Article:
JULY 27, 2020 MONDAY
Dear Church Family,
Certain authors usher me into an experience of God’s presence and grace in a special way. I like humor – when it’s serious – and enlightens ways of seeing differently, lifts the heart, and leaves a smile. It’s subtle, not overwhelming.
In my first class in preaching, Dr. George Buttrick, former pastor of Madison Avenue Presbyterian Church, introduced us to writing from a young man who happened in on Easter Sunday that year, and heard in Buttrick’s sermon, words that redirected his life and vocation to ministry. One short phrase was a bolt of divine lighting for Buechner’s searching soul.
The Frederick Buechner Center now posts short pieces of his writing from severals books. Two are Whistling in the Dark and Beyond Words. I share a recent Buechner “definition” with you. And if you see Magic in a different, lighter and more serious way – check out the “Frederick Buechner Center Quote of the Day.” It’s free.
I hope you’ll enjoy his essay below. In sacred writings of scripture, in the imaginations and gifts of those who read, inwardly digest, and share their gleanings – God is present to us. Like a parable, finding a treasure, God opens new ways of finding and living life in his Kingdom.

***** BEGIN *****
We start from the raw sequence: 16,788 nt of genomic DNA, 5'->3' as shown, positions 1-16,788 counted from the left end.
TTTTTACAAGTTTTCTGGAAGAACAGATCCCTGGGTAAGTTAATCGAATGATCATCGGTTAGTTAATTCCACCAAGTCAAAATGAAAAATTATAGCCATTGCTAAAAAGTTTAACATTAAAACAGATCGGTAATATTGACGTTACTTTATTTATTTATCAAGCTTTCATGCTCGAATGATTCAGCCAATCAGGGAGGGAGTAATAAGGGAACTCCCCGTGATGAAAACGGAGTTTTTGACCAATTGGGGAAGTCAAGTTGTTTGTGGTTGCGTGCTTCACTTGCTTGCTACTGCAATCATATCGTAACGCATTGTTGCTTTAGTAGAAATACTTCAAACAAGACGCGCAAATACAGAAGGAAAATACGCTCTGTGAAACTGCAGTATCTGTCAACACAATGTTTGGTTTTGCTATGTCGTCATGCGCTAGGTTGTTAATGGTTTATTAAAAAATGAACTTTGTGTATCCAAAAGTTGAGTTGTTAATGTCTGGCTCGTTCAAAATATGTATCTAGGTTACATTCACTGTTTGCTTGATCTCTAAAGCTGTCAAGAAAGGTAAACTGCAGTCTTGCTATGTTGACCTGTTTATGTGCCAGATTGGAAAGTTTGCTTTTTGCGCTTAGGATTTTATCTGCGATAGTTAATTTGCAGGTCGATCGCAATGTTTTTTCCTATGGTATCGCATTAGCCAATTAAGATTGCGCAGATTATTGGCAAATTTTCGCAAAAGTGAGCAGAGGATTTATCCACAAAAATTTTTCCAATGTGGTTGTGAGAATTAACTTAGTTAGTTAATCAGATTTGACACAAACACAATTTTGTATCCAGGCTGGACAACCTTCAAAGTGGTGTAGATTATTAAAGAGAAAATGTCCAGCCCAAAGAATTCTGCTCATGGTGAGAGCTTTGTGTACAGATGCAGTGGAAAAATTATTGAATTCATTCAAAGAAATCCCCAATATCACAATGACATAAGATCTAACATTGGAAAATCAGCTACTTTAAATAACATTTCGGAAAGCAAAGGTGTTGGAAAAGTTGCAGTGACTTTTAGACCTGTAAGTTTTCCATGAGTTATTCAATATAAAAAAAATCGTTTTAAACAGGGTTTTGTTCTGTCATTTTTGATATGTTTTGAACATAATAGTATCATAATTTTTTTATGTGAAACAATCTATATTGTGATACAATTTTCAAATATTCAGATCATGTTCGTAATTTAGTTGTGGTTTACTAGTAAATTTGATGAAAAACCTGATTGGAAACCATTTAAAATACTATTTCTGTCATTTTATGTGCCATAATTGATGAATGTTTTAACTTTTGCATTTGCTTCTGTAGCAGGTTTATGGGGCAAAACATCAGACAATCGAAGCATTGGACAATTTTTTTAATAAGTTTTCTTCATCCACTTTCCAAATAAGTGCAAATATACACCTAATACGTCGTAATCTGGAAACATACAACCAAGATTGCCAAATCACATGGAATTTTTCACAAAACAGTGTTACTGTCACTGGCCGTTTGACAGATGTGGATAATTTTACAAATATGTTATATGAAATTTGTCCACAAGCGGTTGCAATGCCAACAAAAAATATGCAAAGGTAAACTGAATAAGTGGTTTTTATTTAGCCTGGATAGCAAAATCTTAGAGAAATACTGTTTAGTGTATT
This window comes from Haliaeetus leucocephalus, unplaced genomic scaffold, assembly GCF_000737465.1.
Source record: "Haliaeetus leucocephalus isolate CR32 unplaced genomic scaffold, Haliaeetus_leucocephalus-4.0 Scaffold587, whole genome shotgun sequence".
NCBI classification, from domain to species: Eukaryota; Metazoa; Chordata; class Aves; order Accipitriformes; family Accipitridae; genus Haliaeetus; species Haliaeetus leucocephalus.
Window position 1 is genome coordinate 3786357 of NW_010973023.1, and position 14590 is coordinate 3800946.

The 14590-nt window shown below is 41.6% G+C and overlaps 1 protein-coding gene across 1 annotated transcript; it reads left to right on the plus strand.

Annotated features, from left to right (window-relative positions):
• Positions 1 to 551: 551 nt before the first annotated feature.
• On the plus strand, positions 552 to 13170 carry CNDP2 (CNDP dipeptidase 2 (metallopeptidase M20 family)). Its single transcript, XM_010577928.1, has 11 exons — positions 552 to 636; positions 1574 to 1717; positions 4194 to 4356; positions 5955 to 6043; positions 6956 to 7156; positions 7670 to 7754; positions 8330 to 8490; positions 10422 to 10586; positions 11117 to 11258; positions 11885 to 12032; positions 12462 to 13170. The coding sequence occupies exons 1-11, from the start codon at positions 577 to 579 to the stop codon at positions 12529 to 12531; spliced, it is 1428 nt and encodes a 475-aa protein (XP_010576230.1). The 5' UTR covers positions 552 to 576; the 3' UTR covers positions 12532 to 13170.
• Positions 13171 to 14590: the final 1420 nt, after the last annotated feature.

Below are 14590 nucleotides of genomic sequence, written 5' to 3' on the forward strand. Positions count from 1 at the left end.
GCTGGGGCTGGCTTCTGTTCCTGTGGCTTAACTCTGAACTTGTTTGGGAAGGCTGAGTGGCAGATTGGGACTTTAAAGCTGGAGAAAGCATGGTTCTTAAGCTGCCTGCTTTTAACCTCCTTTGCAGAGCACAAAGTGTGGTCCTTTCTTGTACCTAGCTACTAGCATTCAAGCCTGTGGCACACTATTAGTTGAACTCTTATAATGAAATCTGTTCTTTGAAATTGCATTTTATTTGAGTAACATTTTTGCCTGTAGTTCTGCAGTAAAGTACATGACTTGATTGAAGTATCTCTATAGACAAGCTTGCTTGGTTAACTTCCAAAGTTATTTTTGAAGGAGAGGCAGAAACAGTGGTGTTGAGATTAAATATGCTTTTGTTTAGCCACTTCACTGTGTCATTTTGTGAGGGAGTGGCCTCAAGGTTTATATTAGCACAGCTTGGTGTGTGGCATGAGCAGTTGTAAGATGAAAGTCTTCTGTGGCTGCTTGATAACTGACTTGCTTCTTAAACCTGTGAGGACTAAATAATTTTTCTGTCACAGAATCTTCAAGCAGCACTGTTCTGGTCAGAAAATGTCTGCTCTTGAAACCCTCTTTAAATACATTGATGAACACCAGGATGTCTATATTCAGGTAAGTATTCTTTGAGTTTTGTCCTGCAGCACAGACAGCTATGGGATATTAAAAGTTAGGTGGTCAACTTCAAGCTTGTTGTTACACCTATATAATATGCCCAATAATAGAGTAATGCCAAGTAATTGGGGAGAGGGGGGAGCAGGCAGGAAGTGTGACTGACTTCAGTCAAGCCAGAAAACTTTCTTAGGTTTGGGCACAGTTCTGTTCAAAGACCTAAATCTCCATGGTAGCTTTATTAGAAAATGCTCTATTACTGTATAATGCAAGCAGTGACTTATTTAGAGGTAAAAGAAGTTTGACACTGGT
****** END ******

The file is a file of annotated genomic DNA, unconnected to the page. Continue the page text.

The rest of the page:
MAGIC IS SAYING “ABRACADABRA” and pulling the rabbit out of the hat, is stepping a crack to break your mother’s back, is a dashboard Jesus to prevent smashups. Magic is going to church so you will get to heaven. Magic is using mouthwash so everybody will love you. Magic is the technique of controlling unseen powers and will always work if you do it by the book. Magic is manipulation and says, “My will be done.” Religion is propitiation and says, “Thy will be done.
“Religion is praying, and maybe the prayer will be answered and maybe it won’t, at least not the way you want or when you want and maybe not at all. Even if you do it by the book, religion doesn’t always work, as Jesus pointed out in one of his more somber utterances when he said, “Not everyone who says, ‘Lord, Lord,’ shall enter the kingdom of heaven” (Matthew 7:21), the corollary to which would appear to be, “Not everyone who wouldn’t be caught dead saying, ‘Lord, Lord,’ shall be blackballed from the kingdom of heaven.” He softened the blow somewhat then by adding that the way to enter the kingdom of heaven is to do the will of his Father in heaven; but when religion claims that it’s always sure what that will is, it’s only bluffing. Magic is always sure.
If security’s what you’re after, try magic. If adventure is what you’re after, try religion. The line between them is notoriously fuzzy.